Two kids walking on a garden path

They Are Not Things: On “Just” Adopting From Foster Care

The latest round of assaults on reproductive rights has surfaced a couple bad takes about adoption.

The first, from those who think pregnant people should be forced to carry pregnancies to term, is that there are childless people waiting to adopt infants, so pregnant people should be forced to provide those infants. I’m not going to get into the various reasons that’s a bad take, because, goddamn. Pregnant people are not things. They don’t exist to serve strangers who want kids.

A common reaction to that ludicrous argument, however, is that there are thousands of children in foster care and that waiting parents should “just adopt them.”

While often well-meaning, this position misunderstands both the logistics and ethics of adopting from foster care, and it’s dismissive of folks who struggle with infertility.


First of all, people do “just” adopt healthy infants and young children from foster care. They do it all the time. This is the population most likely to be adopted, and as with private infant adoption, there is a backlog of waiting parents, not waiting children.

US children in need of adoptive placements have profiles on I searched for profiles of kids under four. Nationwide, there were five profiles. Under six? Twenty-nine profiles. Most of those were for kids with severe medical needs, including those that will need lifetime care.

So for starters, there’s aren’t thousands of babies in care awaiting adoption. Healthy babies and toddlers who are legally free for adoption generally get adopted.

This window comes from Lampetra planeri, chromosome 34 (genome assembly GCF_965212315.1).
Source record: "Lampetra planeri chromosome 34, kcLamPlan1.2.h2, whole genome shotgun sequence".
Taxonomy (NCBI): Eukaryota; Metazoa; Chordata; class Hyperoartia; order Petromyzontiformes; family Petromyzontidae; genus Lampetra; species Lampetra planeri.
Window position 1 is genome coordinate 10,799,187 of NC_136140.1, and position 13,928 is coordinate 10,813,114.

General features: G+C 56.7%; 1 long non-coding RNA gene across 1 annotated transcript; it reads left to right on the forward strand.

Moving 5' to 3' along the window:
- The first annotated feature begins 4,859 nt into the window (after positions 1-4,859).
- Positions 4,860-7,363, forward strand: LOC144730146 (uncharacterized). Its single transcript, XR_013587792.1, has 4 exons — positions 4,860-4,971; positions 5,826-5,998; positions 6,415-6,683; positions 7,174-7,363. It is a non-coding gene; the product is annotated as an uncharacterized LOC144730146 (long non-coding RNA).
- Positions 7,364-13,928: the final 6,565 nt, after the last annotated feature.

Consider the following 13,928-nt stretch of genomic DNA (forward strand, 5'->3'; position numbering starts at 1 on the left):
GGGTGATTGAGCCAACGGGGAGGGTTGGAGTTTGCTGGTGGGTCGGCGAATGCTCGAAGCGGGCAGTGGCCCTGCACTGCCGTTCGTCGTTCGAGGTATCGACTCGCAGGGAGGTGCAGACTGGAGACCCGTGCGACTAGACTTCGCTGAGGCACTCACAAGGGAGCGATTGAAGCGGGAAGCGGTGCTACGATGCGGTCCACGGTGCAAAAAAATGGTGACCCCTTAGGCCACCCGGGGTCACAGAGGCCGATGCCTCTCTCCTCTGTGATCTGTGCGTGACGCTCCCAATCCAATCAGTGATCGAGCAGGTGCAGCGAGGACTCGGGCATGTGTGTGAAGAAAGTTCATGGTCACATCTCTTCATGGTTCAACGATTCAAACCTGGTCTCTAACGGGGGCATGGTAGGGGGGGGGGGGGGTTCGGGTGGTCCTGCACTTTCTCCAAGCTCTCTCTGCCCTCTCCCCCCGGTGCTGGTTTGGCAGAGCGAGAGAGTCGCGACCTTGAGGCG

But what about older children, or children with severe medical needs? Shouldn’t waiting parents take any waiting child?

It’s telling that I have never heard this argument from someone who has adopted an older child, or one with severe medical or developmental needs. Harder-to-place children are not a consolation prize for people who couldn’t get the healthy infant they wanted. These kids deserve families who actually want them, and who are committed to meeting their specific needs.

People struggling with infertility aren’t “choosy beggars” if they choose not to pursue this kind of adoption. They’re human beings with good boundaries who know who they are and are not prepared to parent.

If adoption from foster care were simple, waiting parents wouldn’t need internet strangers to shame them into it.


Ethical questions around adoption from foster care are complex. I’m only going to scratch the surface here, and I want to preface this by saying that I’m talking about how foster care is legally and ethically supposed to work. Bias—based on race, class, disability, gender, and other factors—affects foster care decisions just as much as it affects every other aspect of society, and the trauma of families separated for unethical reasons is real and valid.

That said: it’s important to remember that foster care is meant to serve the best interests of the child, not the best interests of parents seeking to adopt. Much like pregnant people, kids in foster care don’t exist to fulfill adoptive parents’ dreams. They are not things.

What’s in most children’s best interest is reunification with their parent(s). Legally and ethically, their entire care team, including their foster parents, should be working towards getting them back to their birth family. More than half of children in care reunify.